If my dad could read this now:
At this time of the year, I begin going down memory lane. With each passing year it gets harder to believe how long it has been since I last saw you.
The years have quickly passed by as I sit here remembering the last holiday we were together, Thanksgiving.
You were so feeling so ill that day/week, but you were excited at the visitors we were having over to the house. Nothing was going to stand in your way of eating a great meal, talking and laughing to everyone who stopped by that evening.
Who would have thought that this would be our last gathering?
I always saw you as the one who could bounce back with ease, nothing was going to keep you down.
You were always strong for us despite the major setbacks of not finding a donor. You always made it seem as if there wasn’t an illness to battle in those few short years of your disease.
So in my mind this was nothing new, just another hurdle to overcome. Then you would be home and we would celebrate your most favorite time of the year—Christmas.
But it was not meant to be.
Everything felt so surreal. As if time were moving in slow motion.
I remember how mom stayed with you in the hospital those first few days. She did not want to leave your side.
The nurses, other family members, and even I convinced her to come home and rest for a few hours. You were stable and it appeared to be a good outlook. Little did she know that the world would change in those few hours. At least, the world according to us.
When she returned to the hospital, it was as if the weight of the world hit us with a pile of bricks, and then blankly hit us with more . The family was besieged with grief but garnered strength to help us make decisions. One never believes that they are going to go down a road such as this. Yet, the family’s love and devotion supported us through the process. Your physical body was shutting down and your spiritual body was getting ready to leave us and go “home.”
To this day, I feel like the world stopped. I couldn’t believe what had happened, that my dad would not be coming back to us. All of the years, we prayed for you—your salvation, your health, your total being—you were now going to have all the answers and be in perfect peace. Still, I could not fathom a world without you.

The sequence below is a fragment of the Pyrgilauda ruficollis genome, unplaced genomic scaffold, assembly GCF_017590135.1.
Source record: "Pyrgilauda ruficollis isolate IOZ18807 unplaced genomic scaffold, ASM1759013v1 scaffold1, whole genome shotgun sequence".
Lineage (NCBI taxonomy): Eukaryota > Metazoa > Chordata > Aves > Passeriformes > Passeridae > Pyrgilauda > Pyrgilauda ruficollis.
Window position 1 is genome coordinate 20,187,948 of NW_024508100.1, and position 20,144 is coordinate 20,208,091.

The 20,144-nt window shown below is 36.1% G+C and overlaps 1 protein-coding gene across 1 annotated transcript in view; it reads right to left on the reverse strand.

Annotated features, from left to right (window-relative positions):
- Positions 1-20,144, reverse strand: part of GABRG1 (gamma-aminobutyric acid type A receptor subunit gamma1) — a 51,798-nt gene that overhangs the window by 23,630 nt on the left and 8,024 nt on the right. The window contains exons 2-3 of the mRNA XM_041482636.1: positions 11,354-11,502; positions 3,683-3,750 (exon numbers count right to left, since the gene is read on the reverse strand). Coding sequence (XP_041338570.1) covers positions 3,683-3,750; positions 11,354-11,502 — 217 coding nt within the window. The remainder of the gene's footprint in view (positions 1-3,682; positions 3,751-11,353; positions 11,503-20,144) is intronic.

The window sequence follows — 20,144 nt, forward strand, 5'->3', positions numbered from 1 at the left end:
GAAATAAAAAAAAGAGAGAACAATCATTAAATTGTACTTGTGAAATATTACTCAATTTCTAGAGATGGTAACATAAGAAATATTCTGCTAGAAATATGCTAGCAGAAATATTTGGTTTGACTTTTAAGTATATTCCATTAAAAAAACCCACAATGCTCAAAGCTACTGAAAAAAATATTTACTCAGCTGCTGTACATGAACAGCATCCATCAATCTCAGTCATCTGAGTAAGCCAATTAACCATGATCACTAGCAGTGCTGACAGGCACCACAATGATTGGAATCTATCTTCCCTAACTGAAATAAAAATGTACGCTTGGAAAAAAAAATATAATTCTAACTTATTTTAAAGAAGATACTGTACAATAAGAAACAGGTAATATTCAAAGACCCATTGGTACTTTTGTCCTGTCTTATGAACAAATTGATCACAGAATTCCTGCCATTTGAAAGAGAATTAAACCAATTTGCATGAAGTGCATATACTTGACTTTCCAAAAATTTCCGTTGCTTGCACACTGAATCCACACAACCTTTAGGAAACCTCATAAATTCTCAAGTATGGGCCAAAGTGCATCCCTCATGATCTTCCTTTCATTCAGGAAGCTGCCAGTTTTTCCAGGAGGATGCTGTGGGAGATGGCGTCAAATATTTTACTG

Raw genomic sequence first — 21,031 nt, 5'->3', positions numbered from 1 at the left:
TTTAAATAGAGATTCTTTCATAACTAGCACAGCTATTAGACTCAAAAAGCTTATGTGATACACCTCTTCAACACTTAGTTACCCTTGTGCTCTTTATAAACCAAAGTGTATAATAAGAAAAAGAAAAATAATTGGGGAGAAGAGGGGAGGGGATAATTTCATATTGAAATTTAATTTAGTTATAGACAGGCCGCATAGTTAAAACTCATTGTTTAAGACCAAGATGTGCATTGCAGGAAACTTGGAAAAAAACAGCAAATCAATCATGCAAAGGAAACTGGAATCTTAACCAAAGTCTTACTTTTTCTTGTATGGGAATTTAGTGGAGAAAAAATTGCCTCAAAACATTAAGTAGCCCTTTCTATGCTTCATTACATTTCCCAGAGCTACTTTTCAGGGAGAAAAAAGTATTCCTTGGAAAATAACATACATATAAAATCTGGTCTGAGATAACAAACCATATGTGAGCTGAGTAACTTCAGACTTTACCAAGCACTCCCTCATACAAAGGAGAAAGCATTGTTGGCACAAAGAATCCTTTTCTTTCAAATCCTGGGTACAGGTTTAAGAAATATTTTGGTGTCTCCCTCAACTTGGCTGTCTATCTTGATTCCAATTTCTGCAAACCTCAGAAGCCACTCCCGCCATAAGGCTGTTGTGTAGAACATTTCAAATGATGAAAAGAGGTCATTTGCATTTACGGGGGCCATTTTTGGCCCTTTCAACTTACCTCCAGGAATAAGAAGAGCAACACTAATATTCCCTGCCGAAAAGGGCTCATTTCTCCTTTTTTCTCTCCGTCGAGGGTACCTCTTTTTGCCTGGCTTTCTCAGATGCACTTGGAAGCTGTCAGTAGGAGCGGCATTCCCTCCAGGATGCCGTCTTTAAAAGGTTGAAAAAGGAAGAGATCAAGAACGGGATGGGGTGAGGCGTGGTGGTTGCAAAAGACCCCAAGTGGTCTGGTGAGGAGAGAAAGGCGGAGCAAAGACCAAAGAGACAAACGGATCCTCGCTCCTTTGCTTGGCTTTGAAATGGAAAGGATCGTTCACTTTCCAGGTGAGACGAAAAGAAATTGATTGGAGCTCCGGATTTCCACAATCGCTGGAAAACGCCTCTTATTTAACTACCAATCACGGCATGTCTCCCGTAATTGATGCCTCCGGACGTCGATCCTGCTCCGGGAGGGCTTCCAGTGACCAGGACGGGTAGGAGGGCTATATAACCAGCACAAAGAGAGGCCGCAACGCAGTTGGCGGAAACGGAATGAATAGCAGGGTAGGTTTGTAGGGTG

It was so hard to say goodbye because I expected a certain plan for you. Never thinking it had to be God’s way of doing things. How selfish could I be?
The decision to let you go was not an easy one. I know that in some way we were still holding out for a miracle to be seen with our own eyes. It was like wanting to prove to the world that God was going to part the waters, that mountains would be moved, or that Lazarus was coming back from the dead. But still it wasn’t to be the miracle that we wanted; the focus had to be what the Lord wanted for you and us.
I’ll never forget the long wait in what seemed to be an eternity. Family had asked my brothers and me to go home and rest, that the end of your life could be late into the night, or perhaps the next day. But then mom walked out of the ICU, along with our uncle on her arm, and we knew immediately that you were gone. The miracle had taken place. Mom said it was like seeing you get on a roller coaster, eyes squinted tightly, and then just like that– you were gone. I almost pictured you as in some scene out of Star Trek, perhaps even riding a comet into eternity.
Life is truly fragile. As James 4:14 describes it, “What is your life? You are but a mist that appears for a little time and then vanishes.” The Lord reminded us all of how he directs life…
“I tell you this, brothers: flesh and blood cannot inherit the kingdom of God… Behold! I tell you a mystery. We shall not all sleep, but we shall all be changed, in a moment, in the twinkling of an eye…then shall come to pass the saying that is written:
‘Death is swallowed up in victory.
O death, where is your victory?
O death, where is your sting?’
Therefore, my beloved brothers, be steadfast, immovable, always abounding in the work of the Lord, knowing that in the Lord your labor is not in vain.” I Corinthians 15: 50-58 (paraphrased)
This memory is always the hardest to describe. But my greatest hope is that one day, I’ll get to see you again and hear the other side of the story on how you arrived. The miracle on, what I have termed, Centennial Street.